The chart shows that the year 2000 marked a turning point in financial institutions’ strategy, turning their focus to shares in international companies and away from investment in UK business. The pronounced trough in the run-up to the 2008 recession is particularly interesting, and signals not just the internationalisation of companies but also the financial institutions’ increasing preference for government bonds over equities. It also gives some insight into UK Financial Institutions’ spread of equities as we approach the triggering of Article 50 as well as revealing something of their attitude toward UK business.
What does the chart show?
The blue bars show the net investment by UK Financial Institutions, (including insurance companies, pension funds and trusts) into ordinary shares in UK companies whereas the orange bars show investment into overseas companies. The data is yearly from 1987 until 2015 and in billions of pounds.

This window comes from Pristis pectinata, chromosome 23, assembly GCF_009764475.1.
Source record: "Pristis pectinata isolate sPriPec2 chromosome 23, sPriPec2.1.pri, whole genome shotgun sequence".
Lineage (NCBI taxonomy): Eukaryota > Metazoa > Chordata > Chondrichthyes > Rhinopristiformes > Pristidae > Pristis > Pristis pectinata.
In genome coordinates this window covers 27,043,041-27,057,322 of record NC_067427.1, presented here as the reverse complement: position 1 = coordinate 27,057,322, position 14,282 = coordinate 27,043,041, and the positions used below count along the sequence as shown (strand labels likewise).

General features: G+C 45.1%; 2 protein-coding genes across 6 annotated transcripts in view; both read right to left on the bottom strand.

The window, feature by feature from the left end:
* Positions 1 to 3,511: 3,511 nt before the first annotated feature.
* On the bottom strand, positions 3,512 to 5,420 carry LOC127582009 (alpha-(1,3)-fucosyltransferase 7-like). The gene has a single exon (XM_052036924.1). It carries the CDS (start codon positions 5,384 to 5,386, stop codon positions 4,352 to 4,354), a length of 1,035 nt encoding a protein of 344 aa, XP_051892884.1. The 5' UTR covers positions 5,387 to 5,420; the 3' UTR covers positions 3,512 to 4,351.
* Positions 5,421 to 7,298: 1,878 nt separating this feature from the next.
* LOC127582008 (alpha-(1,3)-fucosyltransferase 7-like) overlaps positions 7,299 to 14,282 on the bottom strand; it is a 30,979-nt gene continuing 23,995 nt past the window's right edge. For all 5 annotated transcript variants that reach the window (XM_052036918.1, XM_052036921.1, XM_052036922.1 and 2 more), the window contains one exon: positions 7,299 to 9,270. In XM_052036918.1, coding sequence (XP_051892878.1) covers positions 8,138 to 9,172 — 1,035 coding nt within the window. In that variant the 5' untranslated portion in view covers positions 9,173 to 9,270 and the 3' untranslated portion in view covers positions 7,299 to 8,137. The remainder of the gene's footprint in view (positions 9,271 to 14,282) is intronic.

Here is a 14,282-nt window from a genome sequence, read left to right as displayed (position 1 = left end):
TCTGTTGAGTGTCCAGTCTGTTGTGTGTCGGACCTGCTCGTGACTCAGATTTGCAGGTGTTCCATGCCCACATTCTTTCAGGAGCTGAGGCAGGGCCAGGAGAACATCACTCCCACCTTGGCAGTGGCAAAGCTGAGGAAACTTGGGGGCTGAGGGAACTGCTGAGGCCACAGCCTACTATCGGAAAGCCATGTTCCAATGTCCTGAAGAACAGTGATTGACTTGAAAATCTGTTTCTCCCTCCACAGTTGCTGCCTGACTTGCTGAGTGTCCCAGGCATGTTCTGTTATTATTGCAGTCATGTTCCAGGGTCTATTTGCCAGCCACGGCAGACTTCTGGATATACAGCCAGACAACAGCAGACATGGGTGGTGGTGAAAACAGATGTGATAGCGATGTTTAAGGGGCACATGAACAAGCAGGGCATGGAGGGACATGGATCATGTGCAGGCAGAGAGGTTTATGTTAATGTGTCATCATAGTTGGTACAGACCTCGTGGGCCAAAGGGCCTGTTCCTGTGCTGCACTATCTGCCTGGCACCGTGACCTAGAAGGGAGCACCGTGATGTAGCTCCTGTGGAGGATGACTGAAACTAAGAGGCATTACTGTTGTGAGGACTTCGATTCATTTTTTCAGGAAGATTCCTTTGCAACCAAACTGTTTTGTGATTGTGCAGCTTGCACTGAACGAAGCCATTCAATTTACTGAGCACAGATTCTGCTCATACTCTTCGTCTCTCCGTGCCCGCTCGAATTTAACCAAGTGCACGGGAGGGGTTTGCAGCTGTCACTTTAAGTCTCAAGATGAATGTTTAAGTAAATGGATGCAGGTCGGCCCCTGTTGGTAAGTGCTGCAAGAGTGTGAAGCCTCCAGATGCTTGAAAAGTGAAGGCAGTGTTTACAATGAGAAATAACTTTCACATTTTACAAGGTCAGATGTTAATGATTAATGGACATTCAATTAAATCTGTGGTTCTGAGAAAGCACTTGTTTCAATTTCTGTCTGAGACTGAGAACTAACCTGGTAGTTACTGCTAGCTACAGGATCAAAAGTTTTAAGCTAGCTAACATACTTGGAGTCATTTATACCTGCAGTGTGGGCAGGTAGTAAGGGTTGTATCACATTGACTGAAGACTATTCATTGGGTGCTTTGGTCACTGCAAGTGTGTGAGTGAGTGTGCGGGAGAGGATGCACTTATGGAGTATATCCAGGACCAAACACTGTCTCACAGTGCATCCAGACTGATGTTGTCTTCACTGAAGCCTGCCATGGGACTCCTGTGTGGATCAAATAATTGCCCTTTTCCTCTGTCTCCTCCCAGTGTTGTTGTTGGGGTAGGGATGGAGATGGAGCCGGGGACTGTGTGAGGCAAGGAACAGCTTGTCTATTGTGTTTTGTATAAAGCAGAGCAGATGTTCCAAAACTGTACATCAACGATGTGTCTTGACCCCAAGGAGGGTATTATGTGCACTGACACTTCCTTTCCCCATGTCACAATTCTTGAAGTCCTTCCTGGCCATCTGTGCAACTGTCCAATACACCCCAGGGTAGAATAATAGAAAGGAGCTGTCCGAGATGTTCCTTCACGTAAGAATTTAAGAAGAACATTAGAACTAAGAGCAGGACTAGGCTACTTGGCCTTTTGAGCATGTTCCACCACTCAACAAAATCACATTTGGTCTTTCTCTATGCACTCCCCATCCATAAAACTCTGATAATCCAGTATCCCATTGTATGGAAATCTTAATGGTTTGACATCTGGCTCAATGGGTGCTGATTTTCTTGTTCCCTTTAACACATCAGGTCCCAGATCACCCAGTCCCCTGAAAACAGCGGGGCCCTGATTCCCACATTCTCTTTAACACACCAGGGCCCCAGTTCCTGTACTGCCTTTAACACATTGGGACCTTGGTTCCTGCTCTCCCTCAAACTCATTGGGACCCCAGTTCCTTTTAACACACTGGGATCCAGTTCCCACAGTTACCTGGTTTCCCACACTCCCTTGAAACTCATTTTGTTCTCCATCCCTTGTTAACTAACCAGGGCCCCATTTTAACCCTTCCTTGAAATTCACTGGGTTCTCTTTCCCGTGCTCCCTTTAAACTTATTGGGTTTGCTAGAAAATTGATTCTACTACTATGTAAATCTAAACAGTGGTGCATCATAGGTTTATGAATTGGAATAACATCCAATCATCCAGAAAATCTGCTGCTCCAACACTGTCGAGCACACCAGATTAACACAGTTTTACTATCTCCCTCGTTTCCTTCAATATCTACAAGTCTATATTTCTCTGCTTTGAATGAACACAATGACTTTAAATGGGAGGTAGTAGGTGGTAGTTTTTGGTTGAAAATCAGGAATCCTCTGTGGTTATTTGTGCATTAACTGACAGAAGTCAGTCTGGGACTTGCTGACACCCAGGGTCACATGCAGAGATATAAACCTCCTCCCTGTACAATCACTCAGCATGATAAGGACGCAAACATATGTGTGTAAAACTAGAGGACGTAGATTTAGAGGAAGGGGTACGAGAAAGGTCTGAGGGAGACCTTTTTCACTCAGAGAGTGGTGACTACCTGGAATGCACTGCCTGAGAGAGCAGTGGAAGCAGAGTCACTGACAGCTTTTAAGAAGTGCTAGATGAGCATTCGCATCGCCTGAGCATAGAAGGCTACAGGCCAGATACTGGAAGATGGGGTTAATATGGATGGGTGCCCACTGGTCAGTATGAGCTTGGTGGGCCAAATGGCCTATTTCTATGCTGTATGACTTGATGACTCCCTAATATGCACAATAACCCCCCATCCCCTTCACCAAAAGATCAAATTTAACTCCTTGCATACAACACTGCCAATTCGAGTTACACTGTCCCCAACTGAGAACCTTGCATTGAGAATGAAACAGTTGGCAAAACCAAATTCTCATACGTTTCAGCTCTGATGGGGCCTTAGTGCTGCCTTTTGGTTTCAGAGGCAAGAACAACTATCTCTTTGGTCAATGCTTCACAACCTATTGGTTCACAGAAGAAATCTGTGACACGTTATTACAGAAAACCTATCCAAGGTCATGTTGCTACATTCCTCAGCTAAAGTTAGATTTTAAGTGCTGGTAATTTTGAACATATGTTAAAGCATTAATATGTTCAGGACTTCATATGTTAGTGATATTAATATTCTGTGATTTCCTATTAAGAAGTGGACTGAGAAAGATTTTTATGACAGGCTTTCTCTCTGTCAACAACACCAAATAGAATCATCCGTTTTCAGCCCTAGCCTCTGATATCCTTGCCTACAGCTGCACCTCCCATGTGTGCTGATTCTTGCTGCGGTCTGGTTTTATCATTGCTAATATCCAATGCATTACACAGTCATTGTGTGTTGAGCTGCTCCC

Why is the chart interesting?
The chart shows that from the turn of the millennium, businesses became far more global with financial institutions benefitting from faster and easier access to international markets. This is indicated by negative net investment in UK-based companies since 2001. Following the bail-out in 2008 and much government optimism that this would encourage UK banks to support UK business it is interesting to see this has not translated into increased investment in UK shares. Since 2013, net investment overseas has not come close to the heights of the previous decade and the shortfall in UK investment has steadily reduced, perhaps indicating improving confidence in UK businesses relative to the world economy.